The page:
Sowing, Planting and Harvesting in May

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Two Bank Holidays in May for many of us means that there is extra free time available to potter in the garden. It’s also a chance to enjoy some of the warmer days (fingers crossed) by sitting outside and admiring your well-tended borders!

If time is limited in the garden this month, here are our Top Ten tips:

1) Prune trees and shrubs.
2) Brighten borders with some of our lovely shrubs, climbers, herbaceous perennials and roses that are in stock now.
3) Start planting out your summer bedding plants (weather permitting).
4) Clean up your walls, paving and patios ready for the BBQ season ahead!
5) Control slugs and snails to protect your bedding.
6) Plant out greenhouse tomatoes for a bumper crop!
7) Mow your grass regularly.
8) Lay new turf.
9) Repot greenhouse plants if necessary and control greenhouse pests.
10) Harden off plants raised from seed and cuttings.

If you have a little more time to spare…

Lift and divide bulbs that have finished flowering, such as bluebells, fritillary, crocus and tulips, and lift daffodil clumps that threaten to become too crowded next year.

Harden off cutting of dahlias and chrysanthemums for planting out at the end of the month, along with tender bedding plants.

It’s time to get planting your summer bedding plants. I normally wait until the second bank holiday this month to plant mine up (weather permitting)! Have some fleece on stand-by ready in case of any late frosts to protect summer bedding and other tender plants that you’ve planted out.

Hanging baskets can be planted up (if not done already) and hung out towards the end of the month, weather permitting.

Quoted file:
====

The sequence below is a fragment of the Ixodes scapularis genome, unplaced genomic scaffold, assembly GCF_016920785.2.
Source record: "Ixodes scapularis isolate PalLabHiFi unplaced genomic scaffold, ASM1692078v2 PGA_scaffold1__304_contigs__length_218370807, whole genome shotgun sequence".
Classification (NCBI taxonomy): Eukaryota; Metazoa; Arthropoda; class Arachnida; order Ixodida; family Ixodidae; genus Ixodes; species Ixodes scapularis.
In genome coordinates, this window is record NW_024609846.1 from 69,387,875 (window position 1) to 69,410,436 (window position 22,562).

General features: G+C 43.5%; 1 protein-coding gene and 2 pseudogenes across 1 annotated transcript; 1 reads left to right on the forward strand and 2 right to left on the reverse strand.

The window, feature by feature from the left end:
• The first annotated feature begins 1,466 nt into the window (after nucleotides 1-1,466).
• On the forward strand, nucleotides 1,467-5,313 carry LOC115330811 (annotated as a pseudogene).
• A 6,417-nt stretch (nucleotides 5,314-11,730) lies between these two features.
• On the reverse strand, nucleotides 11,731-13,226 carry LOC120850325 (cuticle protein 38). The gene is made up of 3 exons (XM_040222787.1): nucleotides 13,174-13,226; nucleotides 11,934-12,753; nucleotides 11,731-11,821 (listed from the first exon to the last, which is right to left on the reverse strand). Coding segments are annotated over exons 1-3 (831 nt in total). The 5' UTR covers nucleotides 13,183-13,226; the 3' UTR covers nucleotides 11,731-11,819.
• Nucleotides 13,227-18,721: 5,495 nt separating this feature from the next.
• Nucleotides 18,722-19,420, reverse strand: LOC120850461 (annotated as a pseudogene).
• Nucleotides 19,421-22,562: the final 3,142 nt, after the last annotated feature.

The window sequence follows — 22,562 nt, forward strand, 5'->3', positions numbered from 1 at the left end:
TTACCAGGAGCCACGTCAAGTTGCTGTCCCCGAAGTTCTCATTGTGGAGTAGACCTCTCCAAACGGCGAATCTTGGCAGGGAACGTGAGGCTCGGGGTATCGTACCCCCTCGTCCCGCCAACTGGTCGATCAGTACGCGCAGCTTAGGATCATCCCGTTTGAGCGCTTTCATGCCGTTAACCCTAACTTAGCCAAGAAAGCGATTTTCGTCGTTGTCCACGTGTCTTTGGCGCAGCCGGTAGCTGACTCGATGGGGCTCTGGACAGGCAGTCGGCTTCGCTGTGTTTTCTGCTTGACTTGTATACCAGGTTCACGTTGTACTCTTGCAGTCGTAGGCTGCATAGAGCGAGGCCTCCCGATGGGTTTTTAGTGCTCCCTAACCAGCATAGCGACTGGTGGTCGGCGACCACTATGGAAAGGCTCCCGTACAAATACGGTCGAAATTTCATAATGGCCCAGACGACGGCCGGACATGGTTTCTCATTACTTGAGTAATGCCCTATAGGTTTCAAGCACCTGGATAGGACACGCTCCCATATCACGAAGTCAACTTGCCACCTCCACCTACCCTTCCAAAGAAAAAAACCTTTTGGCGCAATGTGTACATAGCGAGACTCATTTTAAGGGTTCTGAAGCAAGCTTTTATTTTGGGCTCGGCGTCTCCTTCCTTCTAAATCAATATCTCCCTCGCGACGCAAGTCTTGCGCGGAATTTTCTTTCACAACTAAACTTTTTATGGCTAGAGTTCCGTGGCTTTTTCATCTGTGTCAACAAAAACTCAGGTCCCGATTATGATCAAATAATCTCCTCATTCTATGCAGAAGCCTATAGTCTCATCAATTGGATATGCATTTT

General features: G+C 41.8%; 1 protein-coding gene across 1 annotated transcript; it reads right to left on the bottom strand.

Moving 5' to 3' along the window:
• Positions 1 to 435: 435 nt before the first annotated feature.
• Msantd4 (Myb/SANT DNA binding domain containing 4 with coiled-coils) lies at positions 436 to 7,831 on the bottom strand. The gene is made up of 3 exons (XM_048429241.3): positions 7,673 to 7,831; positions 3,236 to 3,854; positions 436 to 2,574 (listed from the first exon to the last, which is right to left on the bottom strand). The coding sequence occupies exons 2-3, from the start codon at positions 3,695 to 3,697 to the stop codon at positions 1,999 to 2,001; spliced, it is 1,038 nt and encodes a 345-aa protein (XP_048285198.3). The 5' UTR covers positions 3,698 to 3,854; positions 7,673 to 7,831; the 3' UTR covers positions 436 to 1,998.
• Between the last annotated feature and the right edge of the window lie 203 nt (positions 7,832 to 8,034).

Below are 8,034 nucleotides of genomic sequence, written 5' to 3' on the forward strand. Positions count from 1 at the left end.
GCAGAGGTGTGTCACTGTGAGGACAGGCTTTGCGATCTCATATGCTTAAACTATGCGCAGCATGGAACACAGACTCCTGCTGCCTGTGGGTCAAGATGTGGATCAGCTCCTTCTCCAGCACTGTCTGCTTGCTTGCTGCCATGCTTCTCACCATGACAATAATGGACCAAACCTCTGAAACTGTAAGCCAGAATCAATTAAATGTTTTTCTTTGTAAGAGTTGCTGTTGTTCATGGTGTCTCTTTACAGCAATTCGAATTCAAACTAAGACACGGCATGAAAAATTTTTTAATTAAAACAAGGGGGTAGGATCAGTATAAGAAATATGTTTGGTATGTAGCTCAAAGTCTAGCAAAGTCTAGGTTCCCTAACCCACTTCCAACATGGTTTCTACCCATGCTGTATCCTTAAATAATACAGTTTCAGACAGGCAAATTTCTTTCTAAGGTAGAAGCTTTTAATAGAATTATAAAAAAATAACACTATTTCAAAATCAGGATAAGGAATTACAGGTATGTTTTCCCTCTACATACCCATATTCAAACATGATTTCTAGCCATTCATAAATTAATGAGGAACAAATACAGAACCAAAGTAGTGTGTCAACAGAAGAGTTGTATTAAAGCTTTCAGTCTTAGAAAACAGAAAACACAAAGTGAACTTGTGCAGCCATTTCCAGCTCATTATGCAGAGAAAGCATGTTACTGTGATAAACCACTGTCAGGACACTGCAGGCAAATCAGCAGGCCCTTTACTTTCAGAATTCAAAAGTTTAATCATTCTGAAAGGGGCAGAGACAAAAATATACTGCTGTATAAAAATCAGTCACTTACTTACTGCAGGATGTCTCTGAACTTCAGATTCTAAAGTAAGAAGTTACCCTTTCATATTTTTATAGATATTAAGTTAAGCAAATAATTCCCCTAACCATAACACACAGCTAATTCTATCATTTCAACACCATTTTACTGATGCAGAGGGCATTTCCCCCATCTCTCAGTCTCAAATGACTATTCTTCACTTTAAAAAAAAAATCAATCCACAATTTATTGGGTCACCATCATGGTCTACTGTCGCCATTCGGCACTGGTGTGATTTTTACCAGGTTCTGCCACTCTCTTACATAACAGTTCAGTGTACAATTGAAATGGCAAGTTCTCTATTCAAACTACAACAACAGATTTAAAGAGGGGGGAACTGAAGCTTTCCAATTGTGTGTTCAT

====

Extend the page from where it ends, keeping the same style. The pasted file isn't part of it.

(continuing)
Keep baskets and pots well-watered from now on as they will soon dry out.

May is the ideal month to prune trees and shrubs such as chaenomeles, choisya and early flowering clematis varieties, as a little careful pruning now will encourage improved shape and flowering next season.

If you’re not looking for bedding, why not fill and brighten your borders with the wealth of shrubs and climbers we have to choose from, including: Ceanothus, choisya, rhododendrons, clematis, wisteria and not to mention plenty of herbaceous perennials like aquilegia, dicentra, euphorbia, geraniums and peonies. If it’s roses you are after, we have plenty in stock! Remember, roses need plenty of feeding with a granular rose fertiliser such as Bayer Garden Toprose or David Austin Rose Food.

Sowing and planting edible crops:

If the night-time temperatures look set to dip, cover your peaches and apricots with horticultural fleece.

Continue successional sowings of radishes, carrots, beetroot, annual herbs and salad. Direct sow basil – the best way to grow it.

Earth up early crop potatoes when shoots are 9in high to prevent green potatoes.

Now’s the time to plant out greenhouse tomatoes for a bumper crop. Don’t forget to water regularly and support the plant. You can also plant out or direct sow half-hardy annuals, eg French beans, squash and pumpkins, when you are sure the frosts are over.

Once the frosts art over, plant out half-hardy annuals, and all of your dahlias and chrysanthemums. Start successional planting of gladioli and sow biennials, eg wallflowers, sweet willams and foxgloves.

Brassicas: kale, cauliflower, late purple sprouting broccoli, spring cabbage.
Roots: radishes, first carrots, first potatoes (raised inside).
Salad: salad leaves, first cos lettuce, pea tips.
Edible flowers: borage, marigolds
Stems: rhubarb.
Leafy greens: chard, spinach.
Herbs: first dill, oregano, inside basil, first lovage, fennel, thyme, parsley, chervil, coriander, mint and tarragon

In flower:
Tulips, alliums, autumn-sown hardy annuals such as marigolds, cornflowers, first sweet peas. You may also now be enjoying Euphorbias, Lysimachia atropurpurea ‘Beaujolais’, Viburnum opulus, early peonies and aquilegia.

Lysimachia atropurpurea 'Beaujolais'

Seasonal produce
Don’t forget the Keep it Local Food & Produce Market runs at Coolings on every fourth Saturday of the month from 9am – 1pm. You will find stalls selling fresh, seasonal, locally sourced or made foods. Tip top fresh meat, fish, bread and cakes, fruit and vegetables grown for flavour rather than volume, juicy jams and chutneys and varieties of locally brewed beers. We look forward to their next visit on 25th May 2019.

To celebrate our new summer menu in Arthurs, we’re sharing a healthy crisp salad recipe with you this May…